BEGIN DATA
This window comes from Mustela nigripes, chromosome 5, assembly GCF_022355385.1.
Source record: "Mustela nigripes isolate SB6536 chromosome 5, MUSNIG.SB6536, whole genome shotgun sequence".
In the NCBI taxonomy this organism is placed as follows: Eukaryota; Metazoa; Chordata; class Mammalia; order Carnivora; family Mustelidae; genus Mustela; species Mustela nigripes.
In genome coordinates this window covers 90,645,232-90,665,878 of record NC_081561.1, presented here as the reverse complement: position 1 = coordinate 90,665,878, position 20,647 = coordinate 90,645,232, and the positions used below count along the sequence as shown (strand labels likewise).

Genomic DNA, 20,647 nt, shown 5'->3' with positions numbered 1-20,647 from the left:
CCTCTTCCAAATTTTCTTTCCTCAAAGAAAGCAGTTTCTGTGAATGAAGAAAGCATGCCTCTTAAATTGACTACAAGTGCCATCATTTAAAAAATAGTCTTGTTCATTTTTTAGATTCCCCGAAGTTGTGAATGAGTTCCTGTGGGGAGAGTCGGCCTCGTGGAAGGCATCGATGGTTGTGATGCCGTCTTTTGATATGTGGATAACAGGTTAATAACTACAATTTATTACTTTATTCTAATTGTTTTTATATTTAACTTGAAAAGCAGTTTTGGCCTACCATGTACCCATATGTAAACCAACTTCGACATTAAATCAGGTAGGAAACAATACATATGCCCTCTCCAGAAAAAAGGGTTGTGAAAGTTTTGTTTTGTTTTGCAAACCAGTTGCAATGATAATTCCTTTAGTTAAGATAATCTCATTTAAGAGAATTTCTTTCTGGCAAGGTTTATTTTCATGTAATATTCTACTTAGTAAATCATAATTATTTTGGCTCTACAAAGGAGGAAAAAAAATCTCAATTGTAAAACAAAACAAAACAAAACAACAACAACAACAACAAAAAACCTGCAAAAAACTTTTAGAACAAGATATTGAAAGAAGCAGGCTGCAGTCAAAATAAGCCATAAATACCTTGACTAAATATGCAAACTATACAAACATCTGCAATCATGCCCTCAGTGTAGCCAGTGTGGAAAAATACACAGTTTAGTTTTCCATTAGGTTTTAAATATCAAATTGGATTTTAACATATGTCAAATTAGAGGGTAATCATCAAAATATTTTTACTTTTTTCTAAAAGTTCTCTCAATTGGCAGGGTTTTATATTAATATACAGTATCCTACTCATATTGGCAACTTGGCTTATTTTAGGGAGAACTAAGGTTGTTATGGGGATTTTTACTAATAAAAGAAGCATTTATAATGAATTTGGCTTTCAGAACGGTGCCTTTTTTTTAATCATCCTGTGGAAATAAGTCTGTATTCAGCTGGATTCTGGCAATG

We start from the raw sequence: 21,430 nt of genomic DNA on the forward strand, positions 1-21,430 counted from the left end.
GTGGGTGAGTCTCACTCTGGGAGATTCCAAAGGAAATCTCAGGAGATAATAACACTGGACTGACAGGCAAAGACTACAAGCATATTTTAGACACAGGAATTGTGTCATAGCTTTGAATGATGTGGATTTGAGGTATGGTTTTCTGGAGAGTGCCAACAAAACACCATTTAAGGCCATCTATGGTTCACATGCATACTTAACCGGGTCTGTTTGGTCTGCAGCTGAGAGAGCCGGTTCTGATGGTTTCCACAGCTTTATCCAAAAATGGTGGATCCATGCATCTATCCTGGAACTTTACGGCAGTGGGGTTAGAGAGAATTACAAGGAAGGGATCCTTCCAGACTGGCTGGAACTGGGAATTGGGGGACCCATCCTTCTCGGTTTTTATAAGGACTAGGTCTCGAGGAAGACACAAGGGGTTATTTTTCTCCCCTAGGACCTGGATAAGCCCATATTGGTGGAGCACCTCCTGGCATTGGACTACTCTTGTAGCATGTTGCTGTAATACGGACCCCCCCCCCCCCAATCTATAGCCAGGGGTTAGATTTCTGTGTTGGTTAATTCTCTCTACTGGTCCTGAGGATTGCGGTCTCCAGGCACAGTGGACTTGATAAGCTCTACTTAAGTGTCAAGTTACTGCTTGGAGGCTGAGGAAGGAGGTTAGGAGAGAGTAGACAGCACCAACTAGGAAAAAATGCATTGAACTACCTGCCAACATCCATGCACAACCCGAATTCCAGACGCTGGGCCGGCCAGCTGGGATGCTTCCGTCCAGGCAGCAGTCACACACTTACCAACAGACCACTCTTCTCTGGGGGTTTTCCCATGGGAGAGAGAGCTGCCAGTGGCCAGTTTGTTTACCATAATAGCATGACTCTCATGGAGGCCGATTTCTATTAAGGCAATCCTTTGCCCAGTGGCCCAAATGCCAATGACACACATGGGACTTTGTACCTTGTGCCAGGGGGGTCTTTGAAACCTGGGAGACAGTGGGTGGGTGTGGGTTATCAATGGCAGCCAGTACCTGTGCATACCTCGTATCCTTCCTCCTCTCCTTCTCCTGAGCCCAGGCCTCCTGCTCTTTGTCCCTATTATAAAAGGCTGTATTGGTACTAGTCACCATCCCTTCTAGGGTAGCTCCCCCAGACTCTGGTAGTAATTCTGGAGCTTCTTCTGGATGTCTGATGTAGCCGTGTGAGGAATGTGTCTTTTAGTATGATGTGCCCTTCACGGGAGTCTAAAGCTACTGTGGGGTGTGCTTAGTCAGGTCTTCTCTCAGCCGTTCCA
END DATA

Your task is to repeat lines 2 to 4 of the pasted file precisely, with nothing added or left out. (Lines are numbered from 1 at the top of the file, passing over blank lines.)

Source record: "Mustela nigripes isolate SB6536 chromosome 5, MUSNIG.SB6536, whole genome shotgun sequence".
In the NCBI taxonomy this organism is placed as follows: Eukaryota; Metazoa; Chordata; class Mammalia; order Carnivora; family Mustelidae; genus Mustela; species Mustela nigripes.
In genome coordinates this window covers 90,645,232-90,665,878 of record NC_081561.1, presented here as the reverse complement: position 1 = coordinate 90,665,878, position 20,647 = coordinate 90,645,232, and the positions used below count along the sequence as shown (strand labels likewise).